This week the Centers for Medicare & Medicaid Services (CMS) withdrew the Notice of Proposed Rulemaking (NPRM) it submitted to the Office of Management and Budget back on August 1, 2013 relating to CMS’ intent in addressing future medical costs in workers’ compensation, automobile, liability insurance (including self-insurance) and no-fault claims.
The NPRM was expected to outline how Medicare’s interest should be protected (per the Medicare Secondary Payer Act [42 U.S.C. § 1395y(b)(2)]) in cases where future medical care is claimed or effectively released in the settlement, judgment, award, or other payment of damages. While CMS has guidelines in place for the handling of future medical expenses in workers’ compensation cases, until final rules are released in the liability context, there are no similar standards for claims involving self-insureds and automobile, liability, and no fault coverage.
CMS began the process of issuing those regulations in June 2012, when it released an Advanced Notice of Proposed Rulemaking (ANPRM) for these claims. By originally submitting a NPRM for review by the Office of Management and Budget (OMB), CMS revealed that it intends to take the next step in the regulatory approval process.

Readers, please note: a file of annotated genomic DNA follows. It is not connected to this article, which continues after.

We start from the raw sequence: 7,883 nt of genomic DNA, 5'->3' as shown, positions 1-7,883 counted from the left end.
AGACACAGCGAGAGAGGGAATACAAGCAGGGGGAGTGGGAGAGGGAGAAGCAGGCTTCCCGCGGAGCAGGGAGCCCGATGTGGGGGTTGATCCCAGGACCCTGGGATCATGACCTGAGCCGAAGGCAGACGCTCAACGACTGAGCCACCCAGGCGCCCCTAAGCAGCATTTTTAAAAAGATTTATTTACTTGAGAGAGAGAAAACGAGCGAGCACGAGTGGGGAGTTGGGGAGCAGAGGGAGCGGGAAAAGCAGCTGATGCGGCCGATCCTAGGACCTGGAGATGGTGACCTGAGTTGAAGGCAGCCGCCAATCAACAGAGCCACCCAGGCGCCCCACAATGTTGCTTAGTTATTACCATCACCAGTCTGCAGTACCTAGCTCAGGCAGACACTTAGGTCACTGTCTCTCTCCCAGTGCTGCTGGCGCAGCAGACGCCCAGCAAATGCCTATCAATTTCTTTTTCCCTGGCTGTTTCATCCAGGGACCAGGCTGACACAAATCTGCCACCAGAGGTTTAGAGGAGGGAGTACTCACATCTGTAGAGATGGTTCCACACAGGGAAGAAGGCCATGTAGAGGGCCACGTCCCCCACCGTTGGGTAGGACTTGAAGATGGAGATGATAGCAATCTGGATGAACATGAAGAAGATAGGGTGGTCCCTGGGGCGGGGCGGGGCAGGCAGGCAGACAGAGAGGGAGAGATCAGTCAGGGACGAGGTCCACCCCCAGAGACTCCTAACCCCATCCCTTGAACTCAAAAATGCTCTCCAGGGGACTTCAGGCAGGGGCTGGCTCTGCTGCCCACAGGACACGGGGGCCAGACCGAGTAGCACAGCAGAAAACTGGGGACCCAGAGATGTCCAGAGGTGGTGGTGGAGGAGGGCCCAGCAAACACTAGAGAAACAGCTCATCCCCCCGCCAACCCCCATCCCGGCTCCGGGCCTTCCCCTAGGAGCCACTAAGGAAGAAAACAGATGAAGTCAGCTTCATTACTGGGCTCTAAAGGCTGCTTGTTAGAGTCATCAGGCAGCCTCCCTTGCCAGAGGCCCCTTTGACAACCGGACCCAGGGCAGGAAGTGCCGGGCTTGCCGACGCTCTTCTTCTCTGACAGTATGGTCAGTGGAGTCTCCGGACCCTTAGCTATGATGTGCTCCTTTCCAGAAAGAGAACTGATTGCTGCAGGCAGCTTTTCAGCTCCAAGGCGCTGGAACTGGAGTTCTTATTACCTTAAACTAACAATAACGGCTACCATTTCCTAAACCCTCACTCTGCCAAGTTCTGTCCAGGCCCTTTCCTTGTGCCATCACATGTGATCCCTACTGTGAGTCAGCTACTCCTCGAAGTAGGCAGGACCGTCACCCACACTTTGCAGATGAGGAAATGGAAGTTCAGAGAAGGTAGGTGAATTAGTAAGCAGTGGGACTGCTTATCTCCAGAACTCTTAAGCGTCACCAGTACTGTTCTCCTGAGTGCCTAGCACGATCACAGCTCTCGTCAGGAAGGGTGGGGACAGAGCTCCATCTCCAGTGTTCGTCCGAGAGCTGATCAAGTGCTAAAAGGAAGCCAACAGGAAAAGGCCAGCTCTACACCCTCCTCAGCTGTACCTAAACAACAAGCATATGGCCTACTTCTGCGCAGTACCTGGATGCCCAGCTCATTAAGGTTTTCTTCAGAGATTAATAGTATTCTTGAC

In July 2014, representatives from Garretson Resolution Group met with government officials, as part of the public commentary process. During that meeting, we stressed the importance that any future medicals rule proposed by CMS, which creates requirements for addressing future costs of care in liability settlements, judgments or other payments, must have clarity for all stakeholders; including which stakeholders are responsible to ensure Medicare remains a secondary payer for Medicare covered, injury-related future medical expenses arising from settlements, etc. Absent such clarity, we strongly recommended that the proposed rules be returned to CMS until such clarity could be obtained.
We fully expect CMS to redesign the NPRM and resubmit to OMB at a later date. The upcoming guidelines are expected to pinpoint the circumstances in which and the actions settling parties should take to ensure that Medicare remains a secondary payer post-settlement. In the meantime, the withdrawal of the NPRM does not change the analysis in how best to deal with future cost of care questions arising in liability settlements. You should review each fact pattern to determine if an MSA is warranted based on the case specific facts in light of the current statutory, regulatory and administrative guidance from CMS as well as relevant case law. Part of that includes identifying whether a settlement pays dollars for injury-related future costs of care, which would otherwise be Medicare-covered. Documenting the file with those conclusions and their underlying rationale represents best practices in today’s environment.
The Garretson Resolution Group’s team of experts will update you on significant milestones as future cost of care regulations are developed. For more information, please visit our website or call John Cattie at (866) 694-4446 (email@example.com).